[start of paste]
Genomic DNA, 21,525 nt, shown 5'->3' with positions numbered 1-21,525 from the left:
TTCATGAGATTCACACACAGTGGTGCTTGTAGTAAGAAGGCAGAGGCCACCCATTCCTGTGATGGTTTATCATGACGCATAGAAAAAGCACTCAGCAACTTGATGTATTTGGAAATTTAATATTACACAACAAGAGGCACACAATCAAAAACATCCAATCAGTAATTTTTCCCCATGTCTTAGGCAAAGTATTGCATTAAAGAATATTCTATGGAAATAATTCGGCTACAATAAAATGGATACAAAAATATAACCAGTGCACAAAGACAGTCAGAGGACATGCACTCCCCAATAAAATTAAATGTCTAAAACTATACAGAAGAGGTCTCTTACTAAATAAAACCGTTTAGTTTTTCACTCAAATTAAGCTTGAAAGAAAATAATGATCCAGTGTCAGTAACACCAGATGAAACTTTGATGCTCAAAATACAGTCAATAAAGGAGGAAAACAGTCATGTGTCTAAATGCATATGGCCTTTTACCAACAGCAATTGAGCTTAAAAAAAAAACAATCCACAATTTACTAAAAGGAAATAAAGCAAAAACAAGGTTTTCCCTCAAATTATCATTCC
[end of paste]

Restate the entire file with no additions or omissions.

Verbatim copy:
Genomic DNA, 21,525 nt, shown 5'->3' with positions numbered 1-21,525 from the left:
TTCATGAGATTCACACACAGTGGTGCTTGTAGTAAGAAGGCAGAGGCCACCCATTCCTGTGATGGTTTATCATGACGCATAGAAAAAGCACTCAGCAACTTGATGTATTTGGAAATTTAATATTACACAACAAGAGGCACACAATCAAAAACATCCAATCAGTAATTTTTCCCCATGTCTTAGGCAAAGTATTGCATTAAAGAATATTCTATGGAAATAATTCGGCTACAATAAAATGGATACAAAAATATAACCAGTGCACAAAGACAGTCAGAGGACATGCACTCCCCAATAAAATTAAATGTCTAAAACTATACAGAAGAGGTCTCTTACTAAATAAAACCGTTTAGTTTTTCACTCAAATTAAGCTTGAAAGAAAATAATGATCCAGTGTCAGTAACACCAGATGAAACTTTGATGCTCAAAATACAGTCAATAAAGGAGGAAAACAGTCATGTGTCTAAATGCATATGGCCTTTTACCAACAGCAATTGAGCTTAAAAAAAAAACAATCCACAATTTACTAAAAGGAAATAAAGCAAAAACAAGGTTTTCCCTCAAATTATCATTCC